The good news is: it looks great. The colours are lovely, the patterning somewhat random, which gives it a nice, organic feel. Lots of fun, interesting without being weird or girly (it is for The Man, after all).
The bad news: it is about 12" too short.
How, you may be asking, does such an atrocity occur? Is not lilknitter wise enough to know better than to cast on for the bloody project without knitting a freaking swatch first?!
No, apparently she does not.
I was in a hurry. I was able to crawl out of bed long enough to buy the yarn for the birthday scarf the day before the birthday in question, so I was a little short on time, and swatching for gauge was the corner I cut. I used Candi Jensen's pattern from Vickie Howell's DIYNetwork show, Knitty Gritty (which I've never actually seen, but I found the pattern online over a year ago, and knew it was destined to adorn The Man's neck), and the pattern called for a cast on of 400 sts. I looked at her gauge, and at the tension suggestions on my ball bands, and thought, Hey, pretty close; fit isn't a big issue on a scarf! I'll just go-o-o with it.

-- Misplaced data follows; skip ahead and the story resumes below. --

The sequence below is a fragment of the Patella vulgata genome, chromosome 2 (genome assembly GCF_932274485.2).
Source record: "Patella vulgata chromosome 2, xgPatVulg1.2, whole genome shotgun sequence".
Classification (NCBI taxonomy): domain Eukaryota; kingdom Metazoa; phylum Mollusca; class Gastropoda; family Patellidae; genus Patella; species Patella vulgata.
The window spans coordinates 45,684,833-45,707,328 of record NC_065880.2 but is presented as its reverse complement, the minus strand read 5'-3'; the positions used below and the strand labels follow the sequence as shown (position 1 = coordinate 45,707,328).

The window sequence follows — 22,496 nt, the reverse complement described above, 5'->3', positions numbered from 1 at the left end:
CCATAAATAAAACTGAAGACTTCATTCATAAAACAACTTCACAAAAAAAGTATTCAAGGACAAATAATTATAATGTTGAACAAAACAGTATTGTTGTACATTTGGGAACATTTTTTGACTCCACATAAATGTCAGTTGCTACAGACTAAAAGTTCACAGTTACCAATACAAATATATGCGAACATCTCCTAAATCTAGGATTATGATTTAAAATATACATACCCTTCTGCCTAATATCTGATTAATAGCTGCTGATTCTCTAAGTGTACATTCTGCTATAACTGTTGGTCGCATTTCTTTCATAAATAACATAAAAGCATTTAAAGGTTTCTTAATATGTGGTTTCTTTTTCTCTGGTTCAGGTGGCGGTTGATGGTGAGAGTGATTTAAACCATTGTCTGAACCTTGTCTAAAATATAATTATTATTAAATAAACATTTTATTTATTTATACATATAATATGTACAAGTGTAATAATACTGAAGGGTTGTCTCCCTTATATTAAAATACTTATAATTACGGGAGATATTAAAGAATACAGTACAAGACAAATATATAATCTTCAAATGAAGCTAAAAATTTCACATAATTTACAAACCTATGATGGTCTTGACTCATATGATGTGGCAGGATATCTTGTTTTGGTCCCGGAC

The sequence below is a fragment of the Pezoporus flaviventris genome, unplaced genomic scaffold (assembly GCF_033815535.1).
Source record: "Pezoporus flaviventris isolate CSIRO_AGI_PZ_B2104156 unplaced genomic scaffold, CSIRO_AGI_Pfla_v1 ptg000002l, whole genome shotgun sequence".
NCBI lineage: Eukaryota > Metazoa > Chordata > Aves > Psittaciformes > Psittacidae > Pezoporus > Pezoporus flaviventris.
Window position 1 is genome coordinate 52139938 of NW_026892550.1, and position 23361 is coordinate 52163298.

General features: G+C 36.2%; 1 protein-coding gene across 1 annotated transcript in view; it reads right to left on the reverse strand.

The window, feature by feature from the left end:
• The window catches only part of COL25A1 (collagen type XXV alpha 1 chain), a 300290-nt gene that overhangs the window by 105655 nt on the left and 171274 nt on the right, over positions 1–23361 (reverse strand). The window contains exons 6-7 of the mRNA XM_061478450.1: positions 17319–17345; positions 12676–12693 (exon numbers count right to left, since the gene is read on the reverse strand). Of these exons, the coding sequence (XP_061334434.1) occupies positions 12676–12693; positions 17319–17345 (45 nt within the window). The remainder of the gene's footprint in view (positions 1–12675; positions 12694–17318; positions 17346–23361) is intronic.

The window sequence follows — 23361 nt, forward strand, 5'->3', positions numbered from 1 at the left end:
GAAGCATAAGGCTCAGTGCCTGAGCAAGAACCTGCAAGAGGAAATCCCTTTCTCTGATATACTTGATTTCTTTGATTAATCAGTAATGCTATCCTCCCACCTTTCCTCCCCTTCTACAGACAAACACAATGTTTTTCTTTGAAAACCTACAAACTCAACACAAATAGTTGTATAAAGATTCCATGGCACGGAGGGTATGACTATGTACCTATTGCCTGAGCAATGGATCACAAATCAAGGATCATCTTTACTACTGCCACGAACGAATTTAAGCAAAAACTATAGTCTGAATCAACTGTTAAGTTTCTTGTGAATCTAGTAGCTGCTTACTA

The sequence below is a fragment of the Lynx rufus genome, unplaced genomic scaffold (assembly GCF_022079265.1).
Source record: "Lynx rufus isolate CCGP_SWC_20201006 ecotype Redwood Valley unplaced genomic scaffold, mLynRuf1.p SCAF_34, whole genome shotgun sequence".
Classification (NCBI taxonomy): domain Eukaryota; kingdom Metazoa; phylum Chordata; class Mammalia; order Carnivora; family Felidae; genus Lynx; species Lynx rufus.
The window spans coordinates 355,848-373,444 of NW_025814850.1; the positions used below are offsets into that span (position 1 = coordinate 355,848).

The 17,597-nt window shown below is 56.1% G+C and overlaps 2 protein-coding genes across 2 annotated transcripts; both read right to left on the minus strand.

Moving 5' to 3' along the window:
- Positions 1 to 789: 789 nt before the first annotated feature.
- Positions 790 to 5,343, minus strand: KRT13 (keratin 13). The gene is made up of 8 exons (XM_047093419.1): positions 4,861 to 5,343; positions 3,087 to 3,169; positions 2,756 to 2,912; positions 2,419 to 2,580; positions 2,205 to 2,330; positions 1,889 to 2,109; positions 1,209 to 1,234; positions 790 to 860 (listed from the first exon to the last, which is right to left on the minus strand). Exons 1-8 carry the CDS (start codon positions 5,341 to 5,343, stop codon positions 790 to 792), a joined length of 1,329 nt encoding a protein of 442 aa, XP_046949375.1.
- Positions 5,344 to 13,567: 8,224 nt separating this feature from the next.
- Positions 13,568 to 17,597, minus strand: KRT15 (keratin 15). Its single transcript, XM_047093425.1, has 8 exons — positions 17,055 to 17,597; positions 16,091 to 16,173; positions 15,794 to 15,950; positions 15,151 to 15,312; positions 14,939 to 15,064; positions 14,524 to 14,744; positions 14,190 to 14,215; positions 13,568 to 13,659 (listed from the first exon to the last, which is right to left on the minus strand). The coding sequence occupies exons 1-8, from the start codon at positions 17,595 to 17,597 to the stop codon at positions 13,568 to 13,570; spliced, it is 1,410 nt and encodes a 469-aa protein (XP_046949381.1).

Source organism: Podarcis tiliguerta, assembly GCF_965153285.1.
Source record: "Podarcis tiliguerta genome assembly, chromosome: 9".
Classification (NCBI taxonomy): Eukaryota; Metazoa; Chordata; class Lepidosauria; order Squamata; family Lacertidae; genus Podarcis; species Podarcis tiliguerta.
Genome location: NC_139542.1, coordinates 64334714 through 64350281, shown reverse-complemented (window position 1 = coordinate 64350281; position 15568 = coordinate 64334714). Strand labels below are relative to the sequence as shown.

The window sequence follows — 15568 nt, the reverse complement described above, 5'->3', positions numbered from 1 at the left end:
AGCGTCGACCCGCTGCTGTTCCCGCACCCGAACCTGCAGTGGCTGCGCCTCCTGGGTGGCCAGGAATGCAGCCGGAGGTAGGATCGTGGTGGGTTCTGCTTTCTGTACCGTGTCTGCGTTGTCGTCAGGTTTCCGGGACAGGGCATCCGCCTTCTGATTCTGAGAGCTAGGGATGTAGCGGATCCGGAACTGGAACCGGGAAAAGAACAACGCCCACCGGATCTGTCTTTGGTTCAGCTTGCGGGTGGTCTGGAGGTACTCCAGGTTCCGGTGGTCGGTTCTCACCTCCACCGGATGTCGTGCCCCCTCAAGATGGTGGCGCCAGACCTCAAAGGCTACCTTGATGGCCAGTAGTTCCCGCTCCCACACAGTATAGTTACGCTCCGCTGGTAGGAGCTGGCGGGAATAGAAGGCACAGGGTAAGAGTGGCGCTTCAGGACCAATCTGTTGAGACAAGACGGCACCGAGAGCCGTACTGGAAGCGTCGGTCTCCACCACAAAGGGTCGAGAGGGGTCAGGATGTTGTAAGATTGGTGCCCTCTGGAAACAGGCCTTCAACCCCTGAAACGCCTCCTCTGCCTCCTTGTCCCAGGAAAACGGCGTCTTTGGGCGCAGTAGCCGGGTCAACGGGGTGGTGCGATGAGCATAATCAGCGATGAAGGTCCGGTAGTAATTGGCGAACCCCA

Gee, I'm dumb.
The scarf is short. Stupid short. Looks totally wrong short. And I was so pissed at myself! I know better than to skip the swatch! I always do a swatch! But NO! I was in a hurry. And because the damned thing was knit length-wise, adding length in pattern is...totally impossible.